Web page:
Splash Extra

Gloves on and off

Splash Extra provides readers with three key things to look out for as winter approaches in the northern hemisphere

The trend is your friend is a phrase often said when you have no clue whatsoever about where the market is heading. You can clearly see that something is not rational, something is not business as usual, but you cannot nail it down.

Some of that is likely to be new market dynamics brought around be an unprecedented distortion of demand. After a dreadful first half, the tables have turned. China’s stocking up of almost every single dry bulk commodity, but coal, meant that normal short-hauls of wheat out of Black Sea became long-hauls into China.

China tends to surprise on the upside

China has more than doubled its imports from the Black Sea region – all of which goes via the Suez Canal, that has seen bulker transits jump by 26% for the first three quarters as compared to last year. Mainly panamax, post-panamax and capesize transits, which have increased by a jaw-dropping 46% year-on-year.

The increased long-haul voyages have boosted the dry bulk market by almost 160bn tonne miles as Egypt, the Netherlands and other nearby importers saw declining volumes.

As the winter season now looms – your focus should be three-fold: 1) will Chinese economic stimulus continue to boost long-haul demand as they stock up on almost every single commodity? 2) can Vale finally get its act together? 3) how much will Chinese coal imports fall?

In the case of China being unable to uphold the hectic pace of imports – it will be a disaster for the market. Only grains for animal feed have been able to keep flowing into normal destinations. China tends to surprise on the upside – with 2016 being the only exemption on record. You may even forget about the trade spat with Australia – as that is short-hauls only. Having said that, it has been sabre-rattling only up until August.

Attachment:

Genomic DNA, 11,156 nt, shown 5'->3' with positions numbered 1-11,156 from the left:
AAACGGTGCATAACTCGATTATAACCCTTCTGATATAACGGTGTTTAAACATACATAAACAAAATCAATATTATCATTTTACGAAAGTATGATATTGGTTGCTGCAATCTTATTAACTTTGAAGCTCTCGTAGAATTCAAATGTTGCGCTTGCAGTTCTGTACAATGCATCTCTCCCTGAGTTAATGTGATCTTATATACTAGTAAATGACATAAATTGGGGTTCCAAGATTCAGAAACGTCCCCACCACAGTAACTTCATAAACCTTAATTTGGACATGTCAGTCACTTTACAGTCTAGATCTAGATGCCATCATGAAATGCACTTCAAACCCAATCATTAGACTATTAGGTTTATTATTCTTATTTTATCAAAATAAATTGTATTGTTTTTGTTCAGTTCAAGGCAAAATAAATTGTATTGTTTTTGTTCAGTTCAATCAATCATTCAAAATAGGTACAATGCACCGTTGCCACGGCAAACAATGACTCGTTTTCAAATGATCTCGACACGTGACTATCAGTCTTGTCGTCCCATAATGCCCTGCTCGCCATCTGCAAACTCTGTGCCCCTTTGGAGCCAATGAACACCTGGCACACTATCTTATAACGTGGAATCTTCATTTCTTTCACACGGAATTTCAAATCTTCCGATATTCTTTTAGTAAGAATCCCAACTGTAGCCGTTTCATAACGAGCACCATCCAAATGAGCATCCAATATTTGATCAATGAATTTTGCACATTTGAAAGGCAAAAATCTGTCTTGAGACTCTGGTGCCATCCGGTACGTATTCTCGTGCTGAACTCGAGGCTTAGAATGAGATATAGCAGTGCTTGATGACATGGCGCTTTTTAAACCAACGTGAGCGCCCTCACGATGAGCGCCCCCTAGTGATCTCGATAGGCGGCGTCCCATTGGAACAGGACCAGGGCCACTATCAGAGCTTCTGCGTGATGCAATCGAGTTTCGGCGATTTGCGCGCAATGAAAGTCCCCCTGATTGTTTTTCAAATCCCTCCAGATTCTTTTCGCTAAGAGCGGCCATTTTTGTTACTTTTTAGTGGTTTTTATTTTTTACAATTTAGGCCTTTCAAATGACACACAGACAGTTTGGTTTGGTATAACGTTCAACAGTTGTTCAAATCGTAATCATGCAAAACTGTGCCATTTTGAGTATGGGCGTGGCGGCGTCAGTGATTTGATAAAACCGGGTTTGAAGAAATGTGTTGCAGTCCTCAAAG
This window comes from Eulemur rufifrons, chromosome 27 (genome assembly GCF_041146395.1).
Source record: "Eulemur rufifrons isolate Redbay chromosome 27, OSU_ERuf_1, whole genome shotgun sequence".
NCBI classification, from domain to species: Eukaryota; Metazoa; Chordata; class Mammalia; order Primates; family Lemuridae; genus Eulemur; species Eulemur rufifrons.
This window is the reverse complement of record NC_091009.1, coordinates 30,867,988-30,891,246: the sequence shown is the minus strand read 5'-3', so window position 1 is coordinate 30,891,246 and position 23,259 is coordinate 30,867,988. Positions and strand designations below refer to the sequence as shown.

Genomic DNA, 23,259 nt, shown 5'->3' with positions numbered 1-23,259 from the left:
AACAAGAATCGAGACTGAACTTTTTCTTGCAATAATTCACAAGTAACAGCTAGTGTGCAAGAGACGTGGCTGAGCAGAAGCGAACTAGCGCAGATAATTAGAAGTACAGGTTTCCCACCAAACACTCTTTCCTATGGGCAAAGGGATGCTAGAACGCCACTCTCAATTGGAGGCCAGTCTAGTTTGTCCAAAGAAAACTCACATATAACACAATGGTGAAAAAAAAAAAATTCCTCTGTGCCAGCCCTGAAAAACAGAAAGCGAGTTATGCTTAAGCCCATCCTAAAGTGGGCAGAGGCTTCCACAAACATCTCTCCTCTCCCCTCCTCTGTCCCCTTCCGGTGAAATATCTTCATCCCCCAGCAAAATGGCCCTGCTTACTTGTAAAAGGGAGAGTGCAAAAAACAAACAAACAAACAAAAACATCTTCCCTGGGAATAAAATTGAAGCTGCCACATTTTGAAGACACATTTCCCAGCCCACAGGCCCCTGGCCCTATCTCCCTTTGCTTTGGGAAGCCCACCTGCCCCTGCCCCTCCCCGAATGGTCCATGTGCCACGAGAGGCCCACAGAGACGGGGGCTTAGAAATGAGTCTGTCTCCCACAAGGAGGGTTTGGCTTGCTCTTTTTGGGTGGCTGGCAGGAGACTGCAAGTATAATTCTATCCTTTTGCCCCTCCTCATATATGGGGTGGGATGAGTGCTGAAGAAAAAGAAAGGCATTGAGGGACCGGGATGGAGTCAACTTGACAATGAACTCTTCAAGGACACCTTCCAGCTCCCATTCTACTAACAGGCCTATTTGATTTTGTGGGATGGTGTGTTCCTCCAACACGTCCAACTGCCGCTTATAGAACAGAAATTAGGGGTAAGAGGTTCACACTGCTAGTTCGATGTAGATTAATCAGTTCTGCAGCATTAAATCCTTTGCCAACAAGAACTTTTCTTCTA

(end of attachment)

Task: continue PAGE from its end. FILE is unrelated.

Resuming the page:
While speaking of sable -rattling, Vale’s fairly new CEO, Eduardo Bartolomeo is ‘boasting’ about the company being able to produce iron ore volumes that will exceed those of 2018, by the end of 2022 or early 2023. At least he is buying himself a bit of time, while reflecting on Vale’s poor production guidance and execution over past years.

Meanwhile, the Chinese investors behind large scale investments in Guinea Bissau waste no time, as they head for up to 80m tonnes by 2025 from the Simandou iron ore site. This is a move to diversify its suppliers as well as a response to many years of lacking iron ore from Brazil as the only real alternative to Australia.

As Splash Extra forecasted last month, China’s coal imports in September fell year-on-year bringing total nine months coal imports below that of 2019. It was the fifth consecutive monthly decline, coming in because more regions have exhausted their import quotas for 2020. Being down by 4.4% on the same nine-month period last year already, we can start adding the escalating tensions with Australia into the mix. These tensions now bear consequences for ships with a coal cargo currently waiting to discharge in China as they are harassed by local authorities with Beijing sanctioning any such actions.

It is gloves off for China in many ways these days.

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